MORE ABOUT THE MORMONS AND THEIR MASSACRES.
Correspondence of The Alta California.
LOS ANGELES, NOV. 9,1857.
All other subjects with us become unimportant when compared with the position which the Mormons and their Indian allies in Utah have assumed Our latest dates from Salt Lake are to the 5th October. The Deseret News contains the sermons of Brigham Young, Heber C. Kimball, Bishop Taylor, and others. And as it is by means of published sermons of prophetic declations "in the name of the Lord" that the Mor mon leaders instruct the world as to their intentions, it cannot be denied that "a state of war" already ex-ists; that, martial law prevails throughout Utah, and that it is unsafe for any person not a Mormon to travel through that Territory. These sermons are filled with hatred of all that is American, and express a de-termination to resist any and all attempts or the Gov-ernment to exercise any jurisdiction over the Terri tory. So great is their trust in Joseph, and so ferocious their fanaticism, that, according to their sermons, they will raze their towns and villages, burn the grass, and destroy everything that can afford sus-tenance or shelter to man or beast, flee to the mount ains and make predatory war with the Indians upon all the world, sooner than submit to be governed by any rules save those of their own choice. According to Brigham Young, he has been engaged ten years preparing for war. On his arrival in Utah, in 1846, he promised his followers that in ten years they should defy the United States in arms. The years are ac-complished, and he is now prepared to fight. There is a vein of ferocious denunciation of Americans run-ning through those discourses that chills the blood, and taken in connection with the recent massacres and outrages, clearly establish not only his complicity in them, but his determination to destroy all that comes In his power. The war now rages—civil war—a war of religious fanaticism—which can only be finished by the extermination of Mormonism from the country.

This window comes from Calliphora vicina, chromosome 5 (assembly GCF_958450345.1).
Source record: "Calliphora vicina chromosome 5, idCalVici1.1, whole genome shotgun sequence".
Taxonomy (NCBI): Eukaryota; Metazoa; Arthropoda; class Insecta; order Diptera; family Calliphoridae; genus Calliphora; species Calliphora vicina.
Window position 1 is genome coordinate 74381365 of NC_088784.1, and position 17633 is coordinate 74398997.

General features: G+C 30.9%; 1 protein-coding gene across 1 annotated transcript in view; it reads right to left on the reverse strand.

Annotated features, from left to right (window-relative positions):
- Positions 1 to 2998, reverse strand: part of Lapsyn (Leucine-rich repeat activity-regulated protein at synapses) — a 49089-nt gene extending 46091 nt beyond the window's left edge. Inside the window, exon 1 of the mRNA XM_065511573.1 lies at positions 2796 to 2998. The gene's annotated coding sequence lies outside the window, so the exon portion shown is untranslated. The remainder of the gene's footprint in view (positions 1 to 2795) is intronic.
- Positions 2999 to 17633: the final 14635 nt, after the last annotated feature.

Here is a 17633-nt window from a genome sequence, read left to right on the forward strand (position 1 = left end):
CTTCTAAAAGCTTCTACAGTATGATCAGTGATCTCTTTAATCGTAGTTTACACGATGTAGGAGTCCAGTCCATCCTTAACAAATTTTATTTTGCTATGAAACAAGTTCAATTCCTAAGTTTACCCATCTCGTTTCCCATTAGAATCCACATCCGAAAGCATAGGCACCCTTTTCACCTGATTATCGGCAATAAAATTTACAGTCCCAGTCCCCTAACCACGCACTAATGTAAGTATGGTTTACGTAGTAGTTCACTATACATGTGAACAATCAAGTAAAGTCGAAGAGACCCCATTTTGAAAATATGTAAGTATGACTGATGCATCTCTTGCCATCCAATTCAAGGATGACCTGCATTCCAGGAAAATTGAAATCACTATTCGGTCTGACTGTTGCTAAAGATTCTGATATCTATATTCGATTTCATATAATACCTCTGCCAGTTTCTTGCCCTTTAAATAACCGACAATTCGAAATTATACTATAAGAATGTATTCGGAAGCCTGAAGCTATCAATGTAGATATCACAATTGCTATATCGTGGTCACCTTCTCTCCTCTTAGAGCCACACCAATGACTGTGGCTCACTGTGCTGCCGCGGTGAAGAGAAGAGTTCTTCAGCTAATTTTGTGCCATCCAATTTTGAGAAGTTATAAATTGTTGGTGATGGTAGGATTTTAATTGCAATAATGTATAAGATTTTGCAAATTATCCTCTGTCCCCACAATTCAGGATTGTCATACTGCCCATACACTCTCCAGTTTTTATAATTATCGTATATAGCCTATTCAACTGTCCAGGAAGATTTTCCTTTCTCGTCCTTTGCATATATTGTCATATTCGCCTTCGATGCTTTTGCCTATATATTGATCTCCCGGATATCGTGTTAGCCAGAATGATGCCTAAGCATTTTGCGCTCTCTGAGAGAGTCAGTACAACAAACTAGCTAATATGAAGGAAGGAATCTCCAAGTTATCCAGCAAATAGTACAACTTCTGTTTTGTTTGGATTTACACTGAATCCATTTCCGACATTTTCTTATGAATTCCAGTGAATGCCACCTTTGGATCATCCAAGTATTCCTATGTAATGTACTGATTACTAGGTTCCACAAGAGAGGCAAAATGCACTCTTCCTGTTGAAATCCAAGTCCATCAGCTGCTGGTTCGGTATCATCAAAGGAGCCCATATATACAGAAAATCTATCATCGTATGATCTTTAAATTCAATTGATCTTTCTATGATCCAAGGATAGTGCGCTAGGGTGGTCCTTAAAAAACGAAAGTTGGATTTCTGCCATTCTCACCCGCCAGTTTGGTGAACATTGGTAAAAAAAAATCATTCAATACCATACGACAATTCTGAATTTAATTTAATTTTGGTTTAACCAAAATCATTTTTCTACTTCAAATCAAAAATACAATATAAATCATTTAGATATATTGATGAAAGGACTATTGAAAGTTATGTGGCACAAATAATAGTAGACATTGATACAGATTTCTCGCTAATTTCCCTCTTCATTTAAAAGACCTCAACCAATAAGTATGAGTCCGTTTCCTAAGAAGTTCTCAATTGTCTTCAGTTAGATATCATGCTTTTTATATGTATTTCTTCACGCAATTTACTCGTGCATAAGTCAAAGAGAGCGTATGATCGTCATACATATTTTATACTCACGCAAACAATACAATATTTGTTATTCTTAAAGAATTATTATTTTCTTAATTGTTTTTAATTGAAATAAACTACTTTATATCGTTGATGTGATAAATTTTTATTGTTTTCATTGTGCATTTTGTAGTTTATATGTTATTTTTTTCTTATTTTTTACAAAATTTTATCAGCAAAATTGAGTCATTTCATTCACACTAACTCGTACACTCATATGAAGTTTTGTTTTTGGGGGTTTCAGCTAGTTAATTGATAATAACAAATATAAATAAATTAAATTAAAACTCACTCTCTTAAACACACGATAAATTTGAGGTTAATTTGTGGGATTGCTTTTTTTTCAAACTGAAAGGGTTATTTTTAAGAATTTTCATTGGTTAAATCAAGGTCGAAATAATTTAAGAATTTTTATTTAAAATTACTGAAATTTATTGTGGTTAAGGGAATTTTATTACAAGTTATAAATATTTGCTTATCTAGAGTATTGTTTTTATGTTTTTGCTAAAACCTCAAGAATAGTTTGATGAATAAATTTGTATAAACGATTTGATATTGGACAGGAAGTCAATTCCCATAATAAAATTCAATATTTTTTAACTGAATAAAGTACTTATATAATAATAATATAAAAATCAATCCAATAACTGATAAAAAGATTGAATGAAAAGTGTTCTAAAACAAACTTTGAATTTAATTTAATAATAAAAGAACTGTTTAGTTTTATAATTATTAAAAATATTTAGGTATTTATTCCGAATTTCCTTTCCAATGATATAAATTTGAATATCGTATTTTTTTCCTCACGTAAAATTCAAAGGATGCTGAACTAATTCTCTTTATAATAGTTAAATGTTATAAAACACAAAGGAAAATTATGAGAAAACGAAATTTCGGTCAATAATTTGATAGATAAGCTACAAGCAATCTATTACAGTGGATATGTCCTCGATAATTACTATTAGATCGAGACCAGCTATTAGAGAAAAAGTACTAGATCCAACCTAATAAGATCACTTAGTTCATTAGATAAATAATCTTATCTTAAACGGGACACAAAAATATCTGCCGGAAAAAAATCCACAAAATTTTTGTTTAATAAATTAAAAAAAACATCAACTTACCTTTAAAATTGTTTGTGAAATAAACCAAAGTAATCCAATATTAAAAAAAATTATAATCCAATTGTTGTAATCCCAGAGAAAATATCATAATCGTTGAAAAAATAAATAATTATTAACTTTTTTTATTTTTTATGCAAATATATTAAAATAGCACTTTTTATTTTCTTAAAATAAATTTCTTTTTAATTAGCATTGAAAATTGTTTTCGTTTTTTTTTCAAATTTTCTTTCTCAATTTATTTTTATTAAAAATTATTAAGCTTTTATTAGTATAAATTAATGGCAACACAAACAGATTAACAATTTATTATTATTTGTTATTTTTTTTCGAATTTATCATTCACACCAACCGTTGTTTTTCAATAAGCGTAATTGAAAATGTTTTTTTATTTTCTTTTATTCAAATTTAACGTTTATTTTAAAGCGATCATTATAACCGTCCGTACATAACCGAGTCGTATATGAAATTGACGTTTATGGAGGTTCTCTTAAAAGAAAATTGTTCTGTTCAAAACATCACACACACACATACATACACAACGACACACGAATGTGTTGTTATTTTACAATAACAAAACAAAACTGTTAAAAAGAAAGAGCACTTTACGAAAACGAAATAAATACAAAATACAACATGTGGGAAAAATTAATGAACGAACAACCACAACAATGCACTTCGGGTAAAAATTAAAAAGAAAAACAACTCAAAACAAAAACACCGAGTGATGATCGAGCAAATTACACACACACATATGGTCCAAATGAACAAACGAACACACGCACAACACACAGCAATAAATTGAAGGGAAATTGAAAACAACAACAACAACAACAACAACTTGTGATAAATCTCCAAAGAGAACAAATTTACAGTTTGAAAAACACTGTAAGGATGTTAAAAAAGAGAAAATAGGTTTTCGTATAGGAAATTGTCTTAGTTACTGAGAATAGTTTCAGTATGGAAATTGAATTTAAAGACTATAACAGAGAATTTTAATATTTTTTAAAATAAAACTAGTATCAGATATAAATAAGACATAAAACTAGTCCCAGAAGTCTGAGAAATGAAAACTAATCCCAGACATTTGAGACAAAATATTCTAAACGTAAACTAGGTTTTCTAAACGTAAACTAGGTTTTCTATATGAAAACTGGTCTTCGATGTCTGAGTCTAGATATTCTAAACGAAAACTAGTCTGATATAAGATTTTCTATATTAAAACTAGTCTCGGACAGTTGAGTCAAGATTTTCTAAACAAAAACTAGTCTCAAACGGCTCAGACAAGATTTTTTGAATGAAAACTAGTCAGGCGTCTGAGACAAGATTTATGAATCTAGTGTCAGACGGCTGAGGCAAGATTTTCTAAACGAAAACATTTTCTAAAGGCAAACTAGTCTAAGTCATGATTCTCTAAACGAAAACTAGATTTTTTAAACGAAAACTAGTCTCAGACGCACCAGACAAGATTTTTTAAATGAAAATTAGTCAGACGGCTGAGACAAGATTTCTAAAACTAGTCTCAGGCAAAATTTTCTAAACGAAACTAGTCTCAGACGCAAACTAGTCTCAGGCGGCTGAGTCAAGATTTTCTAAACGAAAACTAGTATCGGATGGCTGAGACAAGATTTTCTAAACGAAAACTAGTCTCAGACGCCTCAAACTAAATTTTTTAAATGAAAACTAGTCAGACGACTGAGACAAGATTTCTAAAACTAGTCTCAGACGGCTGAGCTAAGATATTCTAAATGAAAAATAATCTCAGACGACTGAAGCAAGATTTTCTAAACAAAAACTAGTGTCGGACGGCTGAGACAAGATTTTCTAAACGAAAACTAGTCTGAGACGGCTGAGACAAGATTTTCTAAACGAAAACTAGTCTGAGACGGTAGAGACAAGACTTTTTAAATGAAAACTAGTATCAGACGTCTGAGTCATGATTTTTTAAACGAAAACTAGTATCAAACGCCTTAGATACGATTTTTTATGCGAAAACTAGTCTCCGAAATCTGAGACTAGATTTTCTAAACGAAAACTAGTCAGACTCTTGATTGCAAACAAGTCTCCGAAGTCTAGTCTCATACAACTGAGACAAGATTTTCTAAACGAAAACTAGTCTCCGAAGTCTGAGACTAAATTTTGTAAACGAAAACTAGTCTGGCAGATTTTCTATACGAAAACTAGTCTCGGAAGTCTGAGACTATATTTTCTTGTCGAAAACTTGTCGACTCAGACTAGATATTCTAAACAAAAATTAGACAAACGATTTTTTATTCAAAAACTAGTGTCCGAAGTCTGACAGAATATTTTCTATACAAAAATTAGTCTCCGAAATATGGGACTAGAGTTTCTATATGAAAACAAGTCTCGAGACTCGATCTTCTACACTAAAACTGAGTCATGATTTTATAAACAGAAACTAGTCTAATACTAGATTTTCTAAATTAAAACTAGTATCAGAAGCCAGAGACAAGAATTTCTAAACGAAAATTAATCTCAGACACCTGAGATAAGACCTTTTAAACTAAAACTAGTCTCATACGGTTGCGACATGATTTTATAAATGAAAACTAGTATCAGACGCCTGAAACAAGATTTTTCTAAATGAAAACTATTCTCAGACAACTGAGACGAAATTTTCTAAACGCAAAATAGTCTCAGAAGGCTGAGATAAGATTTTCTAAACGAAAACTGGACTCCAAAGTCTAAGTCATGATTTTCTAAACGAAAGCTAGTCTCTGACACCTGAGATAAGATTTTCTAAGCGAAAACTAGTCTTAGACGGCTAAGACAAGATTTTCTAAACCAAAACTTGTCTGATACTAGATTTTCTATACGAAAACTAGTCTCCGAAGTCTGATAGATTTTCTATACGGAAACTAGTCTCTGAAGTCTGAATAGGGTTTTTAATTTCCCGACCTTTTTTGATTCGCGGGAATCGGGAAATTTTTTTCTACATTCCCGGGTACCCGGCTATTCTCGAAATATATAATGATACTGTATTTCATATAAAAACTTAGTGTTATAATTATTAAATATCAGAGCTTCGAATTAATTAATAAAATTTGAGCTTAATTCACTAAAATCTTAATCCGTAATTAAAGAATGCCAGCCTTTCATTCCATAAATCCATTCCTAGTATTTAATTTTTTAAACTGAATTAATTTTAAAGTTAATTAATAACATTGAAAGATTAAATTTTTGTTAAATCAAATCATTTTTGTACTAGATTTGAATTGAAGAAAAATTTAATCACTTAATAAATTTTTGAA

There is a belief here that a battle has already been fought, and much anxiety is felt to learn the fats of the little army that was sent there. Since the arrival of the mails, we have had several reports indicating serious things. One is, that Glen. Harney had joined the army, and that, when Capt. Van Vliet returned with the message that they should not winter in Salt Lake Valley, Gen. Harney replied that "he was or-dered there, and he would winter in the valley or in hell." Another report is, that Harney had advanced as far as Fort Bridger, and there encountered the enemy, routing them and killing three hundred. The general opinion is, that, if this little army advanced upon the settlements, it has been entirely cut off.
The emigrants recently arrived report that an emi-grant train bad been entirely cut off on the Malade River, on the other side of Bear River.
Arms and ammunition continue to be forwarded from San Bernardino. The last mail rider took along 500 revolvers, which passed through this city. They were met at the crossing of the Mohave, by some gen-tlemen coming in. Purchasers of powder, pistols, and duck for tents have been made to considerable extent in this city, and forwarded to San Bernardino, whence they were to be sent on under a guard of 70 men.
BISHOP TINNEY AND THE CAHUILLAS.
A little more than a year ago, Bishop Tinney was charged with tampering with the Cahuilla Indians at San Gorgonio, and instigating them against the Amer-icans, but he denied it stoutly, and Judge Hays, who happened to be at San Bernardino, assisted him in clearing himself from the charge. Everybody be-lieved him guilty then, and that he only desisted through fear. Duff Weaver writes down here now, that the old fellow is again at his tricks—that he visits the Indian villages nightly, stealing round among them like a criminal; and that a perceptible change has taken place in the manner of the Indians toward their white neighbors. Old Juan Antonio has been a faithful ally of the Americans for the last six years, and it would require a powerful motive to make him break his faith.